Experiment with the menu options and try editing the file so that it describes your personal timetable. If necessary complete the task in your own time. Make sure that you know how to do the following:

Insert new text into the file.
Overwrite existing text.
Move text within the file (cutting and pasting).
Delete text from the file.
Save the edit (i.e. store the changes you have made)
Save the edit using a different file name (save-as).

To print out your timetable again select the file option from the menu bar, but now select print from the resulting drop down menu.

(Remember that your print out will be delivered to your "pigeon hole" --- you may have to wait a little while!)

|           | 09:00 | 10:00 | 11:00 | 12:00 | 13:00 | 14:00 | 15:00 | 16:00 |
|           |       |       |       |       |       |       |       |       |
| Monday    |       |       |       |       |       |       |       |       |
|           |       |       |       |       |       |       |       |       |
|           |       |       |       |       |       |       |       |       |
| Tuesday   |       |       |       |       |       |       |       |       |
|           |       |       |       |       |       |       |       |       |
|           |       |       |       |       |       |       |       |       |
| Wednesday |       |       |       |       |       |       |       |       |
|           |       |       |       |       |       |       |       |       |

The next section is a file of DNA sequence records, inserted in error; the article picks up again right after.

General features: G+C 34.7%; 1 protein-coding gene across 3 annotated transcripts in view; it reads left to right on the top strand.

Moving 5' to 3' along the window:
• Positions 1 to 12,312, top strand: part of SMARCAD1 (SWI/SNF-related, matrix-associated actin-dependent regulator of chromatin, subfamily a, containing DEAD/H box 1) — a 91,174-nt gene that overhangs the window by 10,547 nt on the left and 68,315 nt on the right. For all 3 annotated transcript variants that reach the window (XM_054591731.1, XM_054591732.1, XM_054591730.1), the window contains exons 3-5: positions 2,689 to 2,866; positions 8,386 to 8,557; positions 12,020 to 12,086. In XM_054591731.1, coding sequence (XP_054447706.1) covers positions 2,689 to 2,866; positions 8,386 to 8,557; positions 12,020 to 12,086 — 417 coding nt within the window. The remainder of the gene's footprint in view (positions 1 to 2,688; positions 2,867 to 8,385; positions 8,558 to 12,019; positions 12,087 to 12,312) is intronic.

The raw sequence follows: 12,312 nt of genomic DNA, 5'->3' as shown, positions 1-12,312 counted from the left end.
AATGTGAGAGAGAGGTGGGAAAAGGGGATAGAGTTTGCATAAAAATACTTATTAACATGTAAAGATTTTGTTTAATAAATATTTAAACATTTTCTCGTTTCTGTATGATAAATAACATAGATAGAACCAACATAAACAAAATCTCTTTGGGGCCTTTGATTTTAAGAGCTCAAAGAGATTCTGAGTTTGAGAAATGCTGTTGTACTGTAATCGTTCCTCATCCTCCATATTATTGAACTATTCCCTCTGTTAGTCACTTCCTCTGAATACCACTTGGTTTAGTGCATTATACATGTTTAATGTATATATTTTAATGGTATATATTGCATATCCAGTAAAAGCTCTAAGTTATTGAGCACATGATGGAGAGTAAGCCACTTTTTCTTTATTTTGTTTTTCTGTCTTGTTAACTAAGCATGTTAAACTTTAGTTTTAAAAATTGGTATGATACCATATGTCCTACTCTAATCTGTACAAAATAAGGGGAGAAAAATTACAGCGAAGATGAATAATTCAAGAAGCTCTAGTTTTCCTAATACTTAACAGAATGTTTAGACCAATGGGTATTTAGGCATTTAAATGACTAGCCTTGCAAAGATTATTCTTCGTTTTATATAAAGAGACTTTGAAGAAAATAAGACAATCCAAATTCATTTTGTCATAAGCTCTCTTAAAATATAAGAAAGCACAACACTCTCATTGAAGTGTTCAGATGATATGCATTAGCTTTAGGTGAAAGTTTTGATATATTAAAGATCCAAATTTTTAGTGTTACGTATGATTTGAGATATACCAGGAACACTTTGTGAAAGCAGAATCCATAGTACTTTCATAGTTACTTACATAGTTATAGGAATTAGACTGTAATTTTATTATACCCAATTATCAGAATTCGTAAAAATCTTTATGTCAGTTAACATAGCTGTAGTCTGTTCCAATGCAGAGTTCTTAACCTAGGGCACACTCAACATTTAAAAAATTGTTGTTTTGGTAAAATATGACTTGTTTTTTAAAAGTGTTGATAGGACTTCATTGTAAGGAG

|           |       |       |       |       |       |       |       |       |
| Thursday  |       |       |       |       |       |       |       |       |
|           |       |       |       |       |       |       |       |       |
|           |       |       |       |       |       |       |       |       |
| Friday    |       |       |       |       |       |       |       |       |
|           |       |       |       |       |       |       |       |       |

Table 1: Skeleton time table


Cutting and pasting is a way of saving on typing. We have seen how to do this using the PFE editor. It is also possible to copy from one window to another. Do the following:

  1. Create a new file in the PFE editor.
  2. "Highlight" the program given in Table 2 by placing the mouse cursor at the start of the code, hold down the left button and "drag" down to the end of the code. The code will now be highlighted.
  3. Release the left button, and click on the browser edit menu option on the menu bar and select copy from the resulting drop down menu.
  4. Now return to the PFE window place the cursor in your text area and select edit and then paste.

Save the result into your file store (... on 'File Server ...') using the file name (making sure that you type the file name in exactly the same way as presented here). You now have some Java code!

// Frans Coenen
// Monday 15 January 1999
// The University of Liverpool, UK

class HelloWorld {
    // -------------- METHODS --------------
    /* Main method */
    public static void main(String argv[]) {
        System.out.println("Hello World ") ;

Table 2: Hello world Java program


At the end of the session:

  1. Close down any programs that you are running - PFE, Explorer, Etc. (by, in each case, selecting the appropriate menu option).
  2. Do not throw away your HelloWorld.Java program as you will be using it in the next tutorial.
  1. Click on the start icon and select the "Log Off" option.
  2. The "Log Off" window will appear, proceed as directed..

Finally note that you can use the computer system at any time in any lab which is free - check the timetables outside each lab before you enter - labs are sometimes reserved for tutorial classes such as this one.

Created and maintained by Frans Coenen. Last updated 22 September 2006